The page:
Image credit: NASA/Chandra

There is a  monster lurking at the center of our galaxy. It is known as Sagittarius A*. This beast is a black hole that is a staggering 4.5 million times bigger than our Sun. It may sound mind-blowingly large; however, as far as black holes go, it's certainly not the largest. For example, the black hole in the center of NGC 1277, a small galaxy that is some 250 million light-years from Earth, has a mass that is equivalent to 17 billion suns (meaning that this black hole makes up 14% of its galaxy's total mass).

Yet, Sagittarius A* is still quite impressive, as the latest news from NASA reveals.

In September of 2013, the Chandra X-Ray space observatory recorded an X-ray flare from the center of our galaxy's black hole that was some 400 times brighter than the energy that we usually see streaming from this region. This "megaflare" was nearly three times brighter than the previous brightest X-ray flare that was observed from Sgr A* (this previous record holder was seen in early 2012). According to NASA, this mysterious flareup "raises questions about the behavior of this giant black hole and its surrounding environment."

However, scientists aren't completely in the dark. There are two primary theories about what caused this event, which NASA is presenting this week at the 225th meeting of the American Astronomical Society, slated in Seattle.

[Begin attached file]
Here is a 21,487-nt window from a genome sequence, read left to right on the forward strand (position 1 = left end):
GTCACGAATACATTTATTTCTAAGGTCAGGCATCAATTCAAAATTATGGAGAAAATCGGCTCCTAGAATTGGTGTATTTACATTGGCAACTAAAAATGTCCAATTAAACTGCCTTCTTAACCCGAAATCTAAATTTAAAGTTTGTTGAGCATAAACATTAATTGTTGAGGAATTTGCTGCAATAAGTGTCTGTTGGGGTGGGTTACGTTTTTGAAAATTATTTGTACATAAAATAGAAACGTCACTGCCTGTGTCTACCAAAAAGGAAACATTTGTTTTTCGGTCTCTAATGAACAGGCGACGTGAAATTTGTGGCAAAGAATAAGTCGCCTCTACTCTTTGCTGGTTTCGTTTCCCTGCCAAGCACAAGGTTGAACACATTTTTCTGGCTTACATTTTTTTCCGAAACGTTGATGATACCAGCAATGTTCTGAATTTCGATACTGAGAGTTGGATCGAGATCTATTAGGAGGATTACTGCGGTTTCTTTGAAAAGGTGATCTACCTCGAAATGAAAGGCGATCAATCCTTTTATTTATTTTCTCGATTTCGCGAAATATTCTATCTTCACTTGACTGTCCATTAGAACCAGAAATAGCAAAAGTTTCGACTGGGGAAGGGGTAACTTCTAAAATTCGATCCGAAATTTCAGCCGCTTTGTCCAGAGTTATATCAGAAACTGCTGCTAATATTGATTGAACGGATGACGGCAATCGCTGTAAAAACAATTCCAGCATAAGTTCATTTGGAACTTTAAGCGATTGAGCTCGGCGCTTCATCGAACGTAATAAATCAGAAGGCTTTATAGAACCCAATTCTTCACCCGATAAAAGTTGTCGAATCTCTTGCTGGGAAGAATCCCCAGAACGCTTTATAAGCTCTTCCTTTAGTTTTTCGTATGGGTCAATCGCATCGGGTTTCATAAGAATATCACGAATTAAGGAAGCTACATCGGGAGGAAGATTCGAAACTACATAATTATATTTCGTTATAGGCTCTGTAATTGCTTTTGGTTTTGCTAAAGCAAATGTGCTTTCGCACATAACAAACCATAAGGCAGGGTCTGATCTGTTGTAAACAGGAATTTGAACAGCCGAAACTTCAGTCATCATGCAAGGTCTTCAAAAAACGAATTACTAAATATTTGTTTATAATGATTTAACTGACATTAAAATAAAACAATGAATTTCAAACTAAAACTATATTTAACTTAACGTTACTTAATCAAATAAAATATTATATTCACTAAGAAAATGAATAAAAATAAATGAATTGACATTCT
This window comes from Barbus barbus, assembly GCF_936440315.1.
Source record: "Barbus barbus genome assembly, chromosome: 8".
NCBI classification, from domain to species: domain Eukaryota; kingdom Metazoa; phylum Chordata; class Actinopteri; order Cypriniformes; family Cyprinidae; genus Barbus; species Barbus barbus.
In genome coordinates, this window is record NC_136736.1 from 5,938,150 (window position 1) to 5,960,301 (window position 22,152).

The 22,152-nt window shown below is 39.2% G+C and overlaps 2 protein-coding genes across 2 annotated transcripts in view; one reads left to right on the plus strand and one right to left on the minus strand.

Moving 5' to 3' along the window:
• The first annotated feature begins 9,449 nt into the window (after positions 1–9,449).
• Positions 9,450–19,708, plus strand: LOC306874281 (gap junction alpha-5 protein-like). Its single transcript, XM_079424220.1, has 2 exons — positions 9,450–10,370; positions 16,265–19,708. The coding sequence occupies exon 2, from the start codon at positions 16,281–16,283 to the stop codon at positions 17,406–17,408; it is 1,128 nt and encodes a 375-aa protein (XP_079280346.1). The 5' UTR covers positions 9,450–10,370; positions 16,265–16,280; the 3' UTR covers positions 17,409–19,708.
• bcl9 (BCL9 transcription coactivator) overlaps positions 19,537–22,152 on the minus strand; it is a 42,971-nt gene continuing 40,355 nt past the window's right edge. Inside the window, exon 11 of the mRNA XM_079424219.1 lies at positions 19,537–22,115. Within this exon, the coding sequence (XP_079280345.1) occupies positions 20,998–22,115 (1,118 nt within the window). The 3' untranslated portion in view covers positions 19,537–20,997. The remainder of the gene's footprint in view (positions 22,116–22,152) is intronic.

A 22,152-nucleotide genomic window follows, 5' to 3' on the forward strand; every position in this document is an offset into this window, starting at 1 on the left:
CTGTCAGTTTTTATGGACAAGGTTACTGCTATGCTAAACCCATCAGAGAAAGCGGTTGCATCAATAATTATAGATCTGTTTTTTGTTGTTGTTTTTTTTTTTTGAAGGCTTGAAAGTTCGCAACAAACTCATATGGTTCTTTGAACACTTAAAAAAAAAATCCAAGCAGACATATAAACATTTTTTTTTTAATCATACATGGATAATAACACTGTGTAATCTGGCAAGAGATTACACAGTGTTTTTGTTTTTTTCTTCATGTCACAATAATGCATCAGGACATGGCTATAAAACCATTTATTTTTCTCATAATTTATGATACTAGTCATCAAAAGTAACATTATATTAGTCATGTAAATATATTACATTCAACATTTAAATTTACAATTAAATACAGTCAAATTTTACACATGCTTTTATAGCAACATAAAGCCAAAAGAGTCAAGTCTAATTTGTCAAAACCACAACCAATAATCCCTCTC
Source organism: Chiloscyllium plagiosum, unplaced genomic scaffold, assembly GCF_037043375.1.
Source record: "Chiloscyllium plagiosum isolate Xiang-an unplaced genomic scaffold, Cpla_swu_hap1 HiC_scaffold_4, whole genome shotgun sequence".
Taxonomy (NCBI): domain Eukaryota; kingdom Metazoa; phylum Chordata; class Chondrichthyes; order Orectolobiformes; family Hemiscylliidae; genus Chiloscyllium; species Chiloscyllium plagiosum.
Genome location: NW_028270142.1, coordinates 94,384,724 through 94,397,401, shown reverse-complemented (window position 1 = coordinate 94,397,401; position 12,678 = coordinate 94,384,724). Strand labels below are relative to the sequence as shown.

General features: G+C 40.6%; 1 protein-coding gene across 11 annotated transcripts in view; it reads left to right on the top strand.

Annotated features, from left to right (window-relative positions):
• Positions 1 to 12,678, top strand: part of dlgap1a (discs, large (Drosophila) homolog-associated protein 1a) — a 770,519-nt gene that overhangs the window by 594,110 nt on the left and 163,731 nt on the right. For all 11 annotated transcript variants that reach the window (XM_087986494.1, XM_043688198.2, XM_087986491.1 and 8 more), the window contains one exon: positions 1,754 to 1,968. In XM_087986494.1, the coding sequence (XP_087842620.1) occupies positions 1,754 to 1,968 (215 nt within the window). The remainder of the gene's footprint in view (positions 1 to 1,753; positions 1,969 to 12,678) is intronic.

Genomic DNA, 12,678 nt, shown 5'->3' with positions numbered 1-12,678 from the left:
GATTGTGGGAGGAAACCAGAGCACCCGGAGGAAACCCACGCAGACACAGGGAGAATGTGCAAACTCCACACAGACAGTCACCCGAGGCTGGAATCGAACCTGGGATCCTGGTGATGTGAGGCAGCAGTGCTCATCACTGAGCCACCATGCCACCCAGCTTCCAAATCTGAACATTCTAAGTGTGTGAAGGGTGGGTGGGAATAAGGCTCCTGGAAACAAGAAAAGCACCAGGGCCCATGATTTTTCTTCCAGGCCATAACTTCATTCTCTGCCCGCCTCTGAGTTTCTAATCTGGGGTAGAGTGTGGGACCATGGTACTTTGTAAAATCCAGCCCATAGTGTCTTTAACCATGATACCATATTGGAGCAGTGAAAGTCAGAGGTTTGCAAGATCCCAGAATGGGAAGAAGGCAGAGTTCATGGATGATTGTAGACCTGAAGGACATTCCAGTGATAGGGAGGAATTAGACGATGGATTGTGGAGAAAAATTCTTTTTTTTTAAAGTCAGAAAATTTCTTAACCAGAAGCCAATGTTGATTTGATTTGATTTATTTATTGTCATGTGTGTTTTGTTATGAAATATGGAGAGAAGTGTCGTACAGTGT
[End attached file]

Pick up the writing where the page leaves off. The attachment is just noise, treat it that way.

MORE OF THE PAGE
The first theory asserts that an asteroid took a stroll a tad too close to the massive black hole and was torn apart by extreme gravitational perturbations. Because of Sagittarius A*'s excessive mass, the side of the asteroid that is closest to the black hole would experience a gravitational pull far stronger than the far side. The tension caused by the unequal nature of the gravitational force would ultimately cause the asteroid to be pulled apart—shredded in an epic burst. And just before the asteroid crossed the black hole's event horizon (the point surrounding a black hole where gravitational forces are so strong that nothing can ever escape, not even light), the debris from the asteroid would have been superheated and released the X-rays that we see.

"If an asteroid was torn apart, it would go around the black hole for a couple of hours -- like water circling an open drain -- before falling in," said researcher Fred Baganoff of the Massachusetts Institute of Technology in a statement. "That's just how long we saw the brightest X-ray flare last, so that is an intriguing clue for us to consider."

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The second theory asserts that the lines of magnetic energy contained in the gas flowing into Sgr A* got tangled and released the X-rays (kind of like a solar flare on our Sun). Ultimately, this theory holds weight precisely because, as NASA notes, the pattern observed is similar to those found in such types of flares observed from the Sun.

However, in the end, the space agency really isn't quite sure what caused the outburst.

"The bottom line is the jury is still out on what's causing these giant flares from Sgr A*," said researcher Gabriele Ponti of the Max Planck Institute for Astrophysics in Garching, Germany. "Such rare and extreme events give us a unique chance to use a mere trickle of infalling matter to understand the physics of one of the most bizarre objects in our galaxy."

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